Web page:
This week you will:
- Explore and find an example of a way of thinking. This could be from the area of arts, design, philosophy or science.
- Choose a thinker or a process and summarise in a black line drawing.
- Explore models of thinking – what sorts of theories and process models exist to help us generate ideas?
- Document your whole process and reflect upon it in your blog.
- Upload your final black line drawing to the ideas wall and a link to your blog showing process and reflection.
I went down a rabbit hole this week: from the lecture and resources and after talking to Joe I felt confident that I would be able to produce a good piece of work. Then I started researching and overthinking. This is an editorialised, similar to Joyce’s Portrait of the Artist as a Young Man, portrayal of my thought and design process.
Joe shared with me Francis Alys’ work Green Line where he carried a bucket of green paint with a hole in (Dear Liza…) along the armistice line between Jordan and Israel. He was “greeted by onlookers with some bewilderment” (1), which makes me smile. I wonder how many people pointed out the dribble before Alys explained.
A process that leaves a mark on the earth without explanation when you first encounter it appeals to me; but I can’t justify pouring paint on a London pavement for environmental/fly-tipping/angry councils at me. Alys also says that he “wanted to ask what the role of poetic acts could be in highly charged political situations while acknowledging that the relation of poetics to politics is always contingent” (1) and this is inspiring to me because I’ve always shied away from what I feel are difficult subjects.
Similar to Alys’ artwork, Garrett Car walked along the border of Northern Ireland and the Irish Republic after the Brexit vote to demonstrate the permeability of the border: in some cases, fields straddle the border, or it is marked by hedgerows (2). But the customs check border that politicians are arguing about? It doesn’t exist either physically or people’s minds, as residents of both RoI and NI cross the border for employment, business, education and healthcare. It made me consider what invisible borders are present around me that I could tread and document, which can also link back to Iain Sinclair’s Walking the Ginger Line (3), although his work differs because it explores the temporal differences between places now connected by the Ginger Line.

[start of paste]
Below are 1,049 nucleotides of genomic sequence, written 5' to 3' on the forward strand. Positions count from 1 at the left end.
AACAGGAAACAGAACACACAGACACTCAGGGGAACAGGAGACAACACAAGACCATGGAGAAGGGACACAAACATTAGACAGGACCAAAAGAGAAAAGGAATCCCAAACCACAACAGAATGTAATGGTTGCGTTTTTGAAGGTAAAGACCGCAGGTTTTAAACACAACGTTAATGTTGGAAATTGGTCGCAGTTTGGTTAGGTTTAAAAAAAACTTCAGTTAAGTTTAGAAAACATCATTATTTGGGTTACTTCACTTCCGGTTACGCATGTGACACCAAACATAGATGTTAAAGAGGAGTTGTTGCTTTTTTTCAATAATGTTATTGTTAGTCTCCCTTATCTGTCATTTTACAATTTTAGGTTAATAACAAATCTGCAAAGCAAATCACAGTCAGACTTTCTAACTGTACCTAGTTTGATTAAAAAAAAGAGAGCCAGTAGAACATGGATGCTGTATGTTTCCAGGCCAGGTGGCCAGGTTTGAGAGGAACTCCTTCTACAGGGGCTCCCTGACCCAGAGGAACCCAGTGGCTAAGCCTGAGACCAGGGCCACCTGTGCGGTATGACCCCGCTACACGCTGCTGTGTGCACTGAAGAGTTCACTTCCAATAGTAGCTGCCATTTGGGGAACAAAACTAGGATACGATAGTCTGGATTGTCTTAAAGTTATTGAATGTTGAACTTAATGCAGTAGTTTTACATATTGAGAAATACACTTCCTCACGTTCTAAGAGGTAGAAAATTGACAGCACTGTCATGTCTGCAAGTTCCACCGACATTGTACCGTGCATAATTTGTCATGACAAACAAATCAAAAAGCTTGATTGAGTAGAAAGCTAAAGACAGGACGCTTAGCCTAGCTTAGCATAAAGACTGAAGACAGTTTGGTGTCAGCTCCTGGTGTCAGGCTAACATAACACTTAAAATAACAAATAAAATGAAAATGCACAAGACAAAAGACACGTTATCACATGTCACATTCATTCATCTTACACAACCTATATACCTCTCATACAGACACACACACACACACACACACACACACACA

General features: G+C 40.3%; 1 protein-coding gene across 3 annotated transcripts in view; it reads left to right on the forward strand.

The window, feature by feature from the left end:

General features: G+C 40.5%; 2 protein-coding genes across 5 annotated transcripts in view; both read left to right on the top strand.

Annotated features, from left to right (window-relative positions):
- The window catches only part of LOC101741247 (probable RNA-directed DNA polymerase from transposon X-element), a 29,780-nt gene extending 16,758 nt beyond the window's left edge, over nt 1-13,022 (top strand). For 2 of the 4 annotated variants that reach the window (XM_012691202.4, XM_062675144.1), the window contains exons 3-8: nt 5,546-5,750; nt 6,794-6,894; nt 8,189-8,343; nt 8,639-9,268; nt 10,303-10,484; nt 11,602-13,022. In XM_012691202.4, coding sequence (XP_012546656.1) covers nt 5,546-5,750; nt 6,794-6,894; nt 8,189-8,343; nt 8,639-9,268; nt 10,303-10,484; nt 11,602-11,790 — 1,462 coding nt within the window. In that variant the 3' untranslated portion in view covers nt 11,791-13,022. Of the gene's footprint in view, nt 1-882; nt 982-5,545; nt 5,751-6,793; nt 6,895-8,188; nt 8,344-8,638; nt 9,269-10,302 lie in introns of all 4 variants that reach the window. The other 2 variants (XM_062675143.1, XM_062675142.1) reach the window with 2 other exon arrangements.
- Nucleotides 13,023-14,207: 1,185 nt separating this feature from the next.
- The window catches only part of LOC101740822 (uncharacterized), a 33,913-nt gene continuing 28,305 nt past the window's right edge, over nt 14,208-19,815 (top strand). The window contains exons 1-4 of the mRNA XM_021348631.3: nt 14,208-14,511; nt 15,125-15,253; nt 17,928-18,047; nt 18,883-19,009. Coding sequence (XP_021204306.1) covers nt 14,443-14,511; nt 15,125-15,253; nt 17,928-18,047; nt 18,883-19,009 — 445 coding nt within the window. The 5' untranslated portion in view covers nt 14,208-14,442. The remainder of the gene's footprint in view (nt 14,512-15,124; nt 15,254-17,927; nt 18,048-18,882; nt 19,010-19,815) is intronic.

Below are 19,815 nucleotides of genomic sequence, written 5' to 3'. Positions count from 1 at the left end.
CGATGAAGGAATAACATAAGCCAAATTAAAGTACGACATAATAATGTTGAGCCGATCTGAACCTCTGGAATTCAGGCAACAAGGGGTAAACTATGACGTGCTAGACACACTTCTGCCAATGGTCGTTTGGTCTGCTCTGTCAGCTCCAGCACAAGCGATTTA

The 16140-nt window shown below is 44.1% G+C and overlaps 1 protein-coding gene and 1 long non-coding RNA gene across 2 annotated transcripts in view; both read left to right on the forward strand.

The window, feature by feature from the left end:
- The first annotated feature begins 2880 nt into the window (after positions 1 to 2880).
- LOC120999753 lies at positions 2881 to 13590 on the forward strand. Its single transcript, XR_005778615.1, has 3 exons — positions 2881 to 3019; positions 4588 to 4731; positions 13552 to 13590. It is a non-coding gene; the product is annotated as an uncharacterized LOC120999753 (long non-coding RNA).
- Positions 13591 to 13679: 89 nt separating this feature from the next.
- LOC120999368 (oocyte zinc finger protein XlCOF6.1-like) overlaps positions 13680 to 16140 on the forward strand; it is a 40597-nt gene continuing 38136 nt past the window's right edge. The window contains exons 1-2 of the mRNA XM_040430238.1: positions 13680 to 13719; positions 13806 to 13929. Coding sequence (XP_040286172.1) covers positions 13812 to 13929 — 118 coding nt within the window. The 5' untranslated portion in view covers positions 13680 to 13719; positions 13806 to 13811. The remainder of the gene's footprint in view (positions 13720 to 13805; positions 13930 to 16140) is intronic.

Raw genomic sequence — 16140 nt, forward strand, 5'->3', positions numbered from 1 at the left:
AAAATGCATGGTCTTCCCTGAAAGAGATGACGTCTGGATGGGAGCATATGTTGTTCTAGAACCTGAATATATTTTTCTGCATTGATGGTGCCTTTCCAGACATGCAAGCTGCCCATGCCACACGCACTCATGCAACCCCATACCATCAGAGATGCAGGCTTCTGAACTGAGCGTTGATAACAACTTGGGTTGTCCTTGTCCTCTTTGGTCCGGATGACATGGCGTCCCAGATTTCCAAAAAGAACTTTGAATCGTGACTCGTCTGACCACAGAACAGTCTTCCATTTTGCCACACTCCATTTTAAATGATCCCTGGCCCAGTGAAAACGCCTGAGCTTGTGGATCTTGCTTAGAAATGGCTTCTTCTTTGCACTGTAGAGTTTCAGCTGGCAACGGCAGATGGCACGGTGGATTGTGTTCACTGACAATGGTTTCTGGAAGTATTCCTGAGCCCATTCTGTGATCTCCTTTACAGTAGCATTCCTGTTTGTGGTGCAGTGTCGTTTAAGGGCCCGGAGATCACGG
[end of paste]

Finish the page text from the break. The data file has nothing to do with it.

My history doing BA English means that I have a fair grounding in philosophical and literary critical thinking, so I dug around my memory for a different theory. Hegel’s spiral of dialectical theory interests me, but I struggled on how I would demonstrate this as a black line drawing in a novel way without copying existing visual models. I also went back to Plato and Aristotle and mimēsis (4): in a world where images are so copied and digitally replicated, is the original perfect form lost? In which frame would I place it?
The work of Alfred North Whitehead fascinate me and I found a wealth of criticism on his models and processes in the online Falmouth library (5). He approached processes from the mathematical point of view and applied it to creativity. But I couldn’t quite grasp the process well enough to feel confident to commit it to a black line drawing as per the brief.